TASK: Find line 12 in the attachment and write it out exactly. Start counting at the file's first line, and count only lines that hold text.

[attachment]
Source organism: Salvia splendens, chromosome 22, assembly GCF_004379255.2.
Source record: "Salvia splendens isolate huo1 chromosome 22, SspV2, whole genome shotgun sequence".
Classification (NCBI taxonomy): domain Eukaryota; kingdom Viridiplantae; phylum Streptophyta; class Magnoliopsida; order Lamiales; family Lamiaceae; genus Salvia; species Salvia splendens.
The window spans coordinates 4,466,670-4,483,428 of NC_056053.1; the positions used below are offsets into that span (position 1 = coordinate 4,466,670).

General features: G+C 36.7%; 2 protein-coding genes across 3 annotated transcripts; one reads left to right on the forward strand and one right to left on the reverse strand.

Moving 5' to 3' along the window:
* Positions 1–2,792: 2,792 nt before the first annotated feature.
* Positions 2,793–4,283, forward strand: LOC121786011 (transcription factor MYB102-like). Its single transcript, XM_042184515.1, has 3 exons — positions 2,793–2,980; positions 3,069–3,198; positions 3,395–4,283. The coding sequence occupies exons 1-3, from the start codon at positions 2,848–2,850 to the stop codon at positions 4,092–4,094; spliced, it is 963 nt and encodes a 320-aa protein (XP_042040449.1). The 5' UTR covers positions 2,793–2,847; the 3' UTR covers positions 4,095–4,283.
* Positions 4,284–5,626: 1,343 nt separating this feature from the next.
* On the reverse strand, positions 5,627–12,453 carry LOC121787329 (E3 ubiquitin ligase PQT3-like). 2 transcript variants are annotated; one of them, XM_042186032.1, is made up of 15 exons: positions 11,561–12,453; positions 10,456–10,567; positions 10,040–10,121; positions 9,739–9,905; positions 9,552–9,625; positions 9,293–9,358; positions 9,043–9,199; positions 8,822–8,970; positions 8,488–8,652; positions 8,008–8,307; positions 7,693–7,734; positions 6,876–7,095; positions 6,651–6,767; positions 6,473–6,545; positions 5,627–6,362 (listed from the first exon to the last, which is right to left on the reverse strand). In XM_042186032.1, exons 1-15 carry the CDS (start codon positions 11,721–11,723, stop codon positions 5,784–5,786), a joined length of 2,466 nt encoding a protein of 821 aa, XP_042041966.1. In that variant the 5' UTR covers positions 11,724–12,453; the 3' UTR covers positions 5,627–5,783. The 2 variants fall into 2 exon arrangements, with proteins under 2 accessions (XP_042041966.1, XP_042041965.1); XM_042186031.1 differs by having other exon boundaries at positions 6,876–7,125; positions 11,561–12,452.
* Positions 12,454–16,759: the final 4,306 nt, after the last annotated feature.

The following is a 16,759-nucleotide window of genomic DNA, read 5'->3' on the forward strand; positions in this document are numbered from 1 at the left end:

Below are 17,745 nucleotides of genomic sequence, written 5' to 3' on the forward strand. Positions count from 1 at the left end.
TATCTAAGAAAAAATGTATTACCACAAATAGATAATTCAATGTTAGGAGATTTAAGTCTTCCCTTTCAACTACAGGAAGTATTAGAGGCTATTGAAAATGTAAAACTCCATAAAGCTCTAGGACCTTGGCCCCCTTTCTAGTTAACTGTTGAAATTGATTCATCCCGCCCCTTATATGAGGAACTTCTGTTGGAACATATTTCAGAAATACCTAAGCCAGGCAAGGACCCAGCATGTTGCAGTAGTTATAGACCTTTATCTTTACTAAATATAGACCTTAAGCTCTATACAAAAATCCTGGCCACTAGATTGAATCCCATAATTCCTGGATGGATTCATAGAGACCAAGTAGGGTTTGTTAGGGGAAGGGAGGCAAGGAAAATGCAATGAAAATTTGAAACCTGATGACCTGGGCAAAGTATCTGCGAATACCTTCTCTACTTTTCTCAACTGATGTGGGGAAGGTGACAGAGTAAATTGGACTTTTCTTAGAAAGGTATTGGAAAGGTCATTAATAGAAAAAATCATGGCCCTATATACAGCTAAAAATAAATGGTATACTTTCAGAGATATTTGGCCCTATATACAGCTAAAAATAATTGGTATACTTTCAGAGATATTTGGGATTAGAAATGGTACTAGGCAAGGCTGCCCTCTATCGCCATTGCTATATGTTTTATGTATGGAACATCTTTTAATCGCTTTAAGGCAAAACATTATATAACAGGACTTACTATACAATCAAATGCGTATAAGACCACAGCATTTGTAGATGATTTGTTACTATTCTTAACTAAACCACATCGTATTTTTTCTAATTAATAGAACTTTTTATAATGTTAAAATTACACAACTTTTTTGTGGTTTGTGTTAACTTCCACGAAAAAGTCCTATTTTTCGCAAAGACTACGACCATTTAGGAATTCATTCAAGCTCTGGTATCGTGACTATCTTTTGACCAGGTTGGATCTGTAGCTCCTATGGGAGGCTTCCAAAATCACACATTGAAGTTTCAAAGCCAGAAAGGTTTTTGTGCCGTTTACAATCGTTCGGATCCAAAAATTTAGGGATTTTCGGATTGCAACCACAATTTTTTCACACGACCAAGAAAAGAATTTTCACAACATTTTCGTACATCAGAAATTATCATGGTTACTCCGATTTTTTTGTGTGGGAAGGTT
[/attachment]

The following is a 16,759-nucleotide window of genomic DNA, read 5'->3' on the forward strand; positions in this document are numbered from 1 at the left end: